Sponsored by the Pennsylvania Office of Attorney General, this project investigates opioid manufacturer and distributor behavior in influencing the opioid epidemic and to estimates the societal costs borne by states as a result of the epidemic.

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The Penn State team produced a report structured around an overall framework showing the conceptual linkages between alleged behaviors undertaken by opioid manufacturing and distributing companies that may have contributed to the opioid epidemic and the resulting costs borne by states. The team examined the scope of damages from five areas of concern:

1) Health Care Utilization costs

2) Child Welfare and Youth Services costs

3) Criminal Justice costs

4) Education and Special Education costs

5) Employment and Disability costs

PI:  Dennis Scanlon

Evaluation of the Pennsylvania Rural Health Model 

An independent evaluation of the Pennsylvania Rural Health Model  being conducted by the Center for Medicare and Medicaid Innovation, within the Centers for Medicare and Medicaid Services.

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The PA Rural Health Model was established under the authority of  the Social Security Act, which authorizes CMS to design, test, and evaluate innovative payment and service delivery Models that have the potential to reduce Medicare and Medicaid spending while preserving or improving the quality of care received by beneficiaries. This study is an evaluation of the Rural Health Model.

PI:  Dennis Scanlon

Pennsylvania Rural Health Model

Designed in partnership with the Center for Medicare and Medicaid Innovation (CMMI), the Pennsylvania Rural Health Model is an alternative payment model designed to address the financial challenges faced by rural hospitals by transitioning them from fee-for-service to global budget payments.

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The Pennsylvania Rural Health Model aligns incentives for providers to deliver value-based care and provides an opportunity for rural hospitals to transform the care they deliver to better meet community health needs by improving population health outcomes and quality of care while lowering costs.

CHCPR will be conducting a formative evaluation of the Rural Health Model utilizing qualitative and quantitative methodology and will be providing project management leadership for the project.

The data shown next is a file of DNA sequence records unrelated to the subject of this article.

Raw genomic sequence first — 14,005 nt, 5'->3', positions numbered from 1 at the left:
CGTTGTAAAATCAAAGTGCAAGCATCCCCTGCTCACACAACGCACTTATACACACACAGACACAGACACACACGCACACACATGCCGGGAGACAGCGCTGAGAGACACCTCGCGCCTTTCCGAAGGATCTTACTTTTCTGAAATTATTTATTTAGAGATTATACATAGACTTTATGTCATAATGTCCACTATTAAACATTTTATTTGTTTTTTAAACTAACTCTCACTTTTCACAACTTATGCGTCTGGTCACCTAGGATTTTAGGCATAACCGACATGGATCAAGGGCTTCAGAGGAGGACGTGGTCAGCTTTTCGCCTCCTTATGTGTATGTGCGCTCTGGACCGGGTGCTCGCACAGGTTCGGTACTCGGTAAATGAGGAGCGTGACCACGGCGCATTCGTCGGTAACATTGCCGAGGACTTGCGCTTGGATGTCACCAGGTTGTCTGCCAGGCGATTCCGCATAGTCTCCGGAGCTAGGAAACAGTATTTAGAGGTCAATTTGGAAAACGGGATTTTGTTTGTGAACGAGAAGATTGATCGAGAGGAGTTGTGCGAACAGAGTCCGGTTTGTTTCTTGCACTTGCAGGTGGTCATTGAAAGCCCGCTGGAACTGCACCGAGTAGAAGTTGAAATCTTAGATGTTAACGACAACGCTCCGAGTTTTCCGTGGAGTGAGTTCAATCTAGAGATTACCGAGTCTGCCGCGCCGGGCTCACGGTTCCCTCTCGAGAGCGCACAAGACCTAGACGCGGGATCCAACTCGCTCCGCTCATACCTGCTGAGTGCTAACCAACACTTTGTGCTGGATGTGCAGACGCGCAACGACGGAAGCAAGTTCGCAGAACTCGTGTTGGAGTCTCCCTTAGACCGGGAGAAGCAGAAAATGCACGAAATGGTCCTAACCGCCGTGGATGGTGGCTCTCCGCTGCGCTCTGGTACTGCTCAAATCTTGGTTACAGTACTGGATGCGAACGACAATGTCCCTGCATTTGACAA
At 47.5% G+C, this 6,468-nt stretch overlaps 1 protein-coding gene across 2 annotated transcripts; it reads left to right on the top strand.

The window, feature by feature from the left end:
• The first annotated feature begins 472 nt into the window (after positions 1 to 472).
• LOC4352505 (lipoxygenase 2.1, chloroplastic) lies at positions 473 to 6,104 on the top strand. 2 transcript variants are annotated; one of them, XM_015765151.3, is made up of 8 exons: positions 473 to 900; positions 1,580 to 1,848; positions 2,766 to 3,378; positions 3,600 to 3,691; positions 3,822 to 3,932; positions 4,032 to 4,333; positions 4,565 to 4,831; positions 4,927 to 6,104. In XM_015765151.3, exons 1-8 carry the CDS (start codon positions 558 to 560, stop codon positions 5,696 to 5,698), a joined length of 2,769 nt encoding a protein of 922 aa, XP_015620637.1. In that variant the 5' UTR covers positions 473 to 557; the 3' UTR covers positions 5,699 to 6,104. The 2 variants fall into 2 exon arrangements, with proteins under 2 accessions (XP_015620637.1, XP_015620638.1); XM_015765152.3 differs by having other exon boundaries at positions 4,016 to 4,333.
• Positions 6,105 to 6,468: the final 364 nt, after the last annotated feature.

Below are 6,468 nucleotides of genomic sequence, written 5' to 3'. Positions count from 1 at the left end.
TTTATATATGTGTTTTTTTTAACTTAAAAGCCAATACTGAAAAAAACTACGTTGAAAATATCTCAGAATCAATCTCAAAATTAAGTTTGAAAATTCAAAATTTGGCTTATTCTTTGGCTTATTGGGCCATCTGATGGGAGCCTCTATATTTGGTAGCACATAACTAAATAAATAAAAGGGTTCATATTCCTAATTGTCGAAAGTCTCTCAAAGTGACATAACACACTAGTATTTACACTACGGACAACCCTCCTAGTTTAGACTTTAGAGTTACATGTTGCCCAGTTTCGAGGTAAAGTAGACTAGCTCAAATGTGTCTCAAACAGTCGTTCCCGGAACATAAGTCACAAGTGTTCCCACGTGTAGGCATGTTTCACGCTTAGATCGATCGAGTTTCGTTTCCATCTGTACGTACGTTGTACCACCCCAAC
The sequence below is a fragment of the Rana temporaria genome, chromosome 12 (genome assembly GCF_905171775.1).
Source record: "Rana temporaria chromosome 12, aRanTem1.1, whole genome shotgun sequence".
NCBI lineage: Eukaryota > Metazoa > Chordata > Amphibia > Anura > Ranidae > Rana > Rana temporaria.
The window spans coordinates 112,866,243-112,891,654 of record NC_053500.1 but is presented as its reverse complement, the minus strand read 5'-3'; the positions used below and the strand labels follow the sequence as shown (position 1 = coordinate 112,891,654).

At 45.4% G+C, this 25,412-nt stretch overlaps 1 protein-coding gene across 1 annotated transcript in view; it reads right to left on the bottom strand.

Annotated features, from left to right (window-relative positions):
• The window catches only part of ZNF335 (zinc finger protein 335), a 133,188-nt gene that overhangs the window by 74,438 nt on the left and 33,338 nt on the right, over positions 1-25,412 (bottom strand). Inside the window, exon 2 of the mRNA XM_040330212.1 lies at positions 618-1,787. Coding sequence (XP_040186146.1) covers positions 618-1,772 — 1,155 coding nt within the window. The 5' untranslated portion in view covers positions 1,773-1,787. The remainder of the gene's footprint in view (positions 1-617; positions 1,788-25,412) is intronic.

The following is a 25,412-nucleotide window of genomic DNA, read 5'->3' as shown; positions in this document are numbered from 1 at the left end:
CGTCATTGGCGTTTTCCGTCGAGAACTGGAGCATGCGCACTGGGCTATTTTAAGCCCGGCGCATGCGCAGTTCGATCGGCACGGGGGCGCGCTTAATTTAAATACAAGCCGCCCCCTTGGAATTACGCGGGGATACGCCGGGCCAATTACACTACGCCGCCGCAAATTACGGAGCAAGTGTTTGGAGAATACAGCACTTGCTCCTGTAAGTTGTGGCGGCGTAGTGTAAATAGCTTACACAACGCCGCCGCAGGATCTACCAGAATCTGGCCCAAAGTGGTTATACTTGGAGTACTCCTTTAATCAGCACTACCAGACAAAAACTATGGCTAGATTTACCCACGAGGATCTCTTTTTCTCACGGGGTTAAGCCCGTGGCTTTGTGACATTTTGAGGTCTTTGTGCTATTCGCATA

PI:  Lisa Davis

Pennsylvania Sexual Assault Forensic Examination Training (SAFE-T) Center

Enhancing access to high-quality sexual assault care in underserved communities, the SAFE-T Center was launched with support from the Department of Justice, Office for Victims of Crime as a solution.

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When a sexual assault examination is performed at one of our partner hospitals, one of SAFE-T Center’s expert nurses participates through telehealth. The expert nurse appears on a screen where she can talk to, and support, both the on-site nurse and the victim. Though our specialized digital telehealth technology, she can also see the live exam in progress, ensuring best practices, proper evidence collection and a safe, helpful environment for the victim.

PI: Sheridan Miyamoto

Permanent Change of Station and Variation in Cancer Prevention and Care in the TRICARE System

This study is to use the compulsory nature of the Permanent Change of Station (PCS) to better understand if practice patterns and other supply factors can explain variations in care.

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Identifying drivers of variation in care along the breast and cervical cancer care continuum is essential to ensuring military Service members and their families receive high quality, high value care. This study particularly focuses on established, high value services such as breast and cervical cancer screening, HPV vaccination, and receipt of guideline concordant adjuvant radiation therapy following breast-conserving surgery (BCS) for breast cancer patients, which have all been shown to lead to improved health outcomes and are cost-effective. The goal of the study is to use the compulsory nature of the Permanent Change of Station (PCS) to better understand if practice patterns and other supply factors can explain variations in care. This has important implications for understanding utilization and outcome variation as well as cost implications.

PI:  Joel Segel

Use of New Hepatitis C Drugs and Patients' Health Outcomes in Medicare

Examining use of new HCV drugs and the effects of those drugs on patients’ health outcomes in Medicare.

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New drugs to treat hepatitis C virus (HCV) are innovative, but their high prices impose financial pressures on the health care system. A debate is ongoing over how to prioritize those treatments. This project examines use of new HCV drugs and the effects of those drugs on patients’ health outcomes in Medicare while providing important information needed to develop coverage decisions and policies to ensure patients’ access to needed drugs while managing spending.

PI:  Jeah Jung